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Benefits of Physical Therapy

February 27, 2020

 

 

Physical therapists (PTs) are movement experts who optimize quality of life through prescribed exercise, hands-on care, and patient education.

 

PTs, and the licensed physical therapist assistants (PTAs) they may team with, provide care across the lifespan to anyone of any ability.

 

Here are some of the benefits of physical therapy:

 

Maximize Your Movement

PTs can identify, diagnose, and treat movement problems. Pain-free movement is crucial to your quality of life, your ability to earn a living, and your independence.

 

Personalized Care That Meets Your Needs

PTs design treatment plans for each person's individual needs, challenges, and goals. PTs and PTAs help people improve mobility, manage pain and other chronic conditions, recover from injury, and prevent future injury and chronic disease.

 

Care Where You Need It

PTs and PTAs provide care almost anywhere, including hospitals, private practices, outpatient clinics, homes, schools, sports and fitness facilities, work settings, and nursing homes.

 

Participate In Your Recovery

PTs and PTAs empower people to be active participants in their own care. As needed, they also work collaboratively with other health professionals to ensure patients receive the best care.

 

Avoid Opioids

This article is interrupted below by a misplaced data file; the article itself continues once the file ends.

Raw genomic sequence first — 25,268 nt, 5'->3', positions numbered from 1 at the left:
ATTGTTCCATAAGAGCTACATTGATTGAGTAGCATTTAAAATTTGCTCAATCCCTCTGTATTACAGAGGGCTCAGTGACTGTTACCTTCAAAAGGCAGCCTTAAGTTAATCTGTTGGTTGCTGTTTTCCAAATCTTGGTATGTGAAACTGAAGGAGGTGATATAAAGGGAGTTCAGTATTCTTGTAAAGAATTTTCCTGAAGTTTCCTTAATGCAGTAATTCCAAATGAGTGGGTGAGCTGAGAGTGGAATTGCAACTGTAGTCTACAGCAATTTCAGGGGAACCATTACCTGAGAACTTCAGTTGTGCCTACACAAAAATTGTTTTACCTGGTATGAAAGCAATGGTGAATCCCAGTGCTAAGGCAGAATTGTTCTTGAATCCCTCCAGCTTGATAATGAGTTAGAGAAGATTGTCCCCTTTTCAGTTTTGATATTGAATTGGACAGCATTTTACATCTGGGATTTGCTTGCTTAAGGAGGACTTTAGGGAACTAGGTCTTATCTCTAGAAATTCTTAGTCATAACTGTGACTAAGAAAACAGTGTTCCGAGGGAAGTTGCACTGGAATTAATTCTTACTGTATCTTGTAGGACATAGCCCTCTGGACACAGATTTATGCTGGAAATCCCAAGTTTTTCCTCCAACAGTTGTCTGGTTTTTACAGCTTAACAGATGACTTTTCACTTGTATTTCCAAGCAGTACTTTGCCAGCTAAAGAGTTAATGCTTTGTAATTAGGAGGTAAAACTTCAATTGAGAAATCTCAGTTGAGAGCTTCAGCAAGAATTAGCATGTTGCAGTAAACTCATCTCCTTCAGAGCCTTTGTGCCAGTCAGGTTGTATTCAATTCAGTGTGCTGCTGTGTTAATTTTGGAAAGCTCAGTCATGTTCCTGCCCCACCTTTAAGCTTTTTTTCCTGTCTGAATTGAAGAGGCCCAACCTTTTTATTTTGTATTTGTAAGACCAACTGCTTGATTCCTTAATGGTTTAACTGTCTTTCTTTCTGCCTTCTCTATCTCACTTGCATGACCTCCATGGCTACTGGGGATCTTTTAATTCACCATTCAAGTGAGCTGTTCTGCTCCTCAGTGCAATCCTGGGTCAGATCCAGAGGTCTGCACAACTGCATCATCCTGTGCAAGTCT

In some situations, dosed appropriately, prescription opioids are an appropriate part of medical treatment. However, the Centers for Disease Control and Prevention (CDC) is urging health care providers to reduce the use of opioids in favor of safe alternatives like physical therapy for most long-term pain. Opioid risks include depression, overdose, and addiction, plus withdrawal symptoms when stopping use.

 

Avoid Surgery

Before you undergo expensive or invasive surgery, try physical therapy. For some conditions, including meniscal tears and knee osteoarthritis, rotator cuff tears, spinal stenosis, and degenerative disk disease, treatment by a PT has been found to be as effective as surgery.

 

Find a Physical Therapist

Although direct access laws vary by state and insurance plans differ, you do not need a physician's referral to make an appointment with a physical therapist for an evaluation.